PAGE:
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Facebook, other social media sites pressured to protect census

Michael Macagnone, CQ-Roll Call on

Published in News & Features

"The biggest thing about our partners already, though, is their ability to be a set of eyes and ears where the census is not, and in some places cannot be, to try to catch that misinformation and disinformation before it even gets to the level of a few social media posts," Ahmad said.

However the agency will keep a pool of its paid advertising budget as a contingency to push positive messages if disinformation gets out of hand.

Several experts watching the census process have said it could be vulnerable to outside manipulation, particularly Russia or other foreign governments. Former Census Bureau Director John Thompson fears targeted attacks on specific populations could suppress participation.

"If something gets a bit of traction it could discourage a lot of different population groups from participating in the census," he said.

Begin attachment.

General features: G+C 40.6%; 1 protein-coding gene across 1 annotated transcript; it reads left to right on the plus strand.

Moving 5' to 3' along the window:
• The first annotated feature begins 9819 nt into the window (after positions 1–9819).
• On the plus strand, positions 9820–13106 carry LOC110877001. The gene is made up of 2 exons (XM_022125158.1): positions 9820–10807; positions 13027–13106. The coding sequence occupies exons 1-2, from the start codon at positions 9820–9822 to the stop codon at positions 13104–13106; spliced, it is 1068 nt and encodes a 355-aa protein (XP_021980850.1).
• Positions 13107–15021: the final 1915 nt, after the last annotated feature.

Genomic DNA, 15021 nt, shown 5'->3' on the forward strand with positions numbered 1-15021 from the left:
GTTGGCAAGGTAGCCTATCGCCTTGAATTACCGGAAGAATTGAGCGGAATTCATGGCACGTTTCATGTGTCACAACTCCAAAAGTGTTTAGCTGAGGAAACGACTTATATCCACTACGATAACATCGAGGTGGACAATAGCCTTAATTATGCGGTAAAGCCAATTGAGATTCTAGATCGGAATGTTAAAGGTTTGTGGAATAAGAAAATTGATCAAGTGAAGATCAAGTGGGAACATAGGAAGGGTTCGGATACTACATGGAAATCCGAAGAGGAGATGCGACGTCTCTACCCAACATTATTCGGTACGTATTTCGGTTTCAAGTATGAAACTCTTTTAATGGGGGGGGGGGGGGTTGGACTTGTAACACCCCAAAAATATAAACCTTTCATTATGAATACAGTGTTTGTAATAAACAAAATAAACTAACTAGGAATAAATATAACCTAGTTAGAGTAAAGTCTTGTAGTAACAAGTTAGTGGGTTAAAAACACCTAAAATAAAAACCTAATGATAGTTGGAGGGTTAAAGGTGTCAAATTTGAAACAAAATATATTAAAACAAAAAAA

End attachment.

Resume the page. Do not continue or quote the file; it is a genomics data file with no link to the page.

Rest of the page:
But interference in the census may not only come from abroad.

Arturo Vargas, CEO of the National Association of Latino Elected Officials Education Fund, a census outreach partner, said Trump's unsuccessful effort to add a citizenship question to the 2020 census may spill out online during next year's count.


"I'm expecting the president to use his Twitter platform to say who should be counted and who should not be counted," Vargas told CQ Roll Call. "I don't know if (census officials) are going to be prepared to handle that."

Ben Dubow, founder and chief technology officer of Omelas, a strategic communication company, said his company has monitored efforts to spread disinformation on social media platforms, frequently by entities tied to Russia.

Over the past few years, "I've been constantly disappointed how slow (platforms) have been at acting to contain the spread of misinformation," Dubow said. He noted that "the Russian government since 2014 has only grown more extreme" in its tactics.

It's unlikely that any foreign power would give up on a juicy target like the 2020 census, according to Dipayan Ghosh, co-director of the Digital Platforms & Democracy Project at the Harvard Kennedy School. A hostile agent can "claim a cheap political win by engaging in certain tactics online" against the United States, he said.


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